My reason for tentatively accepting the various JW doctrines was that, for a time, I really believed that Jehovah's Witnesses taught truth and were God's visible organization on Earth. Once I saw the WT leaders and the entire religion for the scam that it is, there was no longer any reason for me to believe tenuous doctrines that never had any independent basis in the first place.

    In other words: I accepted JW beliefs because I was duped into believing JWs were special. It was NOT the case that I became a JW because I a priori believed their unique and often bizarre beliefs and unusual interpretations of scripture.

    It all flows from buying into the idea that there is only "one true religion." There is not. That is a fallacy.

    Let's review: It's a cult!

  • Naoscillator

    1914, yes. Because, you know, World War I. Then, when I could grasp it, the "seven times". Wow! So accurate!

    Also, the literal interpretation of the flood. Because, you know, flowers under the permafrost and the mammoth with food still in his mouth. Not that these are necessarily WT explanations, I'd have to look it up. This is how it was explained to me when I was very young and I accepted these "facts" without question, until the day many years later when I knew too much to still believe it. Ironically, what changed my mind on it for good was when a very young MS gave a public talk about the flood and kept insisting that "the flood was real". Although he had some interesting "proofs" I hadn't heard before, by the end of it I realized there was no way it could have actually happened. The poor guy would be mortified to know he had had that effect on one of his listeners.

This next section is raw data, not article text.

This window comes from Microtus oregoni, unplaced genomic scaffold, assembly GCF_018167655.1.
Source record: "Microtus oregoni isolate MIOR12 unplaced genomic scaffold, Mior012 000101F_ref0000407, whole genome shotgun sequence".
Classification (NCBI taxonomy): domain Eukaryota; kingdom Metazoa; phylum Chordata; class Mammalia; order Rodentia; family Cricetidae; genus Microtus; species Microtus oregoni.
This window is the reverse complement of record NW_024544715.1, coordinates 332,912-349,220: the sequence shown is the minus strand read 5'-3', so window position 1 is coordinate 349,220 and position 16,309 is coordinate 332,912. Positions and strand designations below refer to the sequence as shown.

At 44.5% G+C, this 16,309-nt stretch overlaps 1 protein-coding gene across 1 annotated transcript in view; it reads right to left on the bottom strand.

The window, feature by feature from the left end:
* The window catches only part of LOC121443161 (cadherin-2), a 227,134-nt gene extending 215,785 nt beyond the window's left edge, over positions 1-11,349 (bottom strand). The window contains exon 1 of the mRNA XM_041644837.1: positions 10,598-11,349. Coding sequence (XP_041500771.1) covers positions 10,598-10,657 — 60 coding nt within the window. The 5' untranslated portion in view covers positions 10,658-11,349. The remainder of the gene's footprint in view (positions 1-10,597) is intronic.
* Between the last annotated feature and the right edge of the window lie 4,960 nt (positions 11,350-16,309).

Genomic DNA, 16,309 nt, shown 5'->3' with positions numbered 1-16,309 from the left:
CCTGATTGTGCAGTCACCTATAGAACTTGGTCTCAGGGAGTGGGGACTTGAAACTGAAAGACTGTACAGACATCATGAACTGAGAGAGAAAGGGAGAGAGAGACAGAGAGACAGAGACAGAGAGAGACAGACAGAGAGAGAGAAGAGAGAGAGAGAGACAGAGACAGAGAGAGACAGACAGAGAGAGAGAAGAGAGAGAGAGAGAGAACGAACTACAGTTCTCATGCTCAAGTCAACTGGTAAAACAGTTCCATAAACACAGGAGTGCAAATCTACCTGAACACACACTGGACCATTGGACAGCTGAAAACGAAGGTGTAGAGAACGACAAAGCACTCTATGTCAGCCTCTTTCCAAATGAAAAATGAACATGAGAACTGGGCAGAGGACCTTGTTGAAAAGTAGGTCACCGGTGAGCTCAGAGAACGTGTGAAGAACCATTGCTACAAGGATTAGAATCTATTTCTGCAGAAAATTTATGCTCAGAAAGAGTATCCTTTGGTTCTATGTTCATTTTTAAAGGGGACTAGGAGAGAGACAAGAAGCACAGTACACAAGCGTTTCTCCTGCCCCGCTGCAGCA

• stuckinarut2

    I used to believe everything the society taught...because "they were gods channel"

    Once a measure of logical thinking is used though, the house of cards comes crashing down.

    For any lurkers here, just try this one thing:

    Every time something is said through the pages of the publications, or from the platform, ask yourself this: "does that REALLY make sense??"

    Can the TRUTH stand on its own feet without having to force your mind to accept it?

  • Xanthippe
    Yes 100%
    I don't understand people who don't really believe it and still stay in. As soon as I worked out it was a lie I left. - Cofty

    I agree with Cofty, I don't do things I don't believe in.